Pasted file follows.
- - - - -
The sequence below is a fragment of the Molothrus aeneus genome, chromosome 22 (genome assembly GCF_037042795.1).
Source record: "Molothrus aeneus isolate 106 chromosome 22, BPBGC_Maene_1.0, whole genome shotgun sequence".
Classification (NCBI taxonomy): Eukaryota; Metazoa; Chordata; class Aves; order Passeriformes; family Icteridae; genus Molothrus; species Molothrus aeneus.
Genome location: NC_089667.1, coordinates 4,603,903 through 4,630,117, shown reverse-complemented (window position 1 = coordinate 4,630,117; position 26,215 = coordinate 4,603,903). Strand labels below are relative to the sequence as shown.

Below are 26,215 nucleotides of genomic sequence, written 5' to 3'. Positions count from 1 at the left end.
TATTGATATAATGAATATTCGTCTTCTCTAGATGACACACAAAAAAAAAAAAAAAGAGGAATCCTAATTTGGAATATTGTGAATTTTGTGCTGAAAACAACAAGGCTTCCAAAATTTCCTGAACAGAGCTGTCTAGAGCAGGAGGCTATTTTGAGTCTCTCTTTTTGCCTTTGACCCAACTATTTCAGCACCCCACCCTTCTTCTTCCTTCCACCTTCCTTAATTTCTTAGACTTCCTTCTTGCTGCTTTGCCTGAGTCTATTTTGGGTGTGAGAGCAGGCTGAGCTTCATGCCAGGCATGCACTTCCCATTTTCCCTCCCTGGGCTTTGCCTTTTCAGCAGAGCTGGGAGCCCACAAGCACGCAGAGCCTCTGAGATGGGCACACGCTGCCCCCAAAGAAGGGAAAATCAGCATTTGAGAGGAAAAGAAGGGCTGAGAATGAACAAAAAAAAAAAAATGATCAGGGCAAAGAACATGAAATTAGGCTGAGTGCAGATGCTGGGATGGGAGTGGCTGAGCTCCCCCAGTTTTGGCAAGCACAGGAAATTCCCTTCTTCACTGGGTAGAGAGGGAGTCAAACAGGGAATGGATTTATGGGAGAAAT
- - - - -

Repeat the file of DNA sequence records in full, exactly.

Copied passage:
The sequence below is a fragment of the Molothrus aeneus genome, chromosome 22 (genome assembly GCF_037042795.1).
Source record: "Molothrus aeneus isolate 106 chromosome 22, BPBGC_Maene_1.0, whole genome shotgun sequence".
Classification (NCBI taxonomy): Eukaryota; Metazoa; Chordata; class Aves; order Passeriformes; family Icteridae; genus Molothrus; species Molothrus aeneus.
Genome location: NC_089667.1, coordinates 4,603,903 through 4,630,117, shown reverse-complemented (window position 1 = coordinate 4,630,117; position 26,215 = coordinate 4,603,903). Strand labels below are relative to the sequence as shown.

Below are 26,215 nucleotides of genomic sequence, written 5' to 3'. Positions count from 1 at the left end.
TATTGATATAATGAATATTCGTCTTCTCTAGATGACACACAAAAAAAAAAAAAAAGAGGAATCCTAATTTGGAATATTGTGAATTTTGTGCTGAAAACAACAAGGCTTCCAAAATTTCCTGAACAGAGCTGTCTAGAGCAGGAGGCTATTTTGAGTCTCTCTTTTTGCCTTTGACCCAACTATTTCAGCACCCCACCCTTCTTCTTCCTTCCACCTTCCTTAATTTCTTAGACTTCCTTCTTGCTGCTTTGCCTGAGTCTATTTTGGGTGTGAGAGCAGGCTGAGCTTCATGCCAGGCATGCACTTCCCATTTTCCCTCCCTGGGCTTTGCCTTTTCAGCAGAGCTGGGAGCCCACAAGCACGCAGAGCCTCTGAGATGGGCACACGCTGCCCCCAAAGAAGGGAAAATCAGCATTTGAGAGGAAAAGAAGGGCTGAGAATGAACAAAAAAAAAAAAATGATCAGGGCAAAGAACATGAAATTAGGCTGAGTGCAGATGCTGGGATGGGAGTGGCTGAGCTCCCCCAGTTTTGGCAAGCACAGGAAATTCCCTTCTTCACTGGGTAGAGAGGGAGTCAAACAGGGAATGGATTTATGGGAGAAAT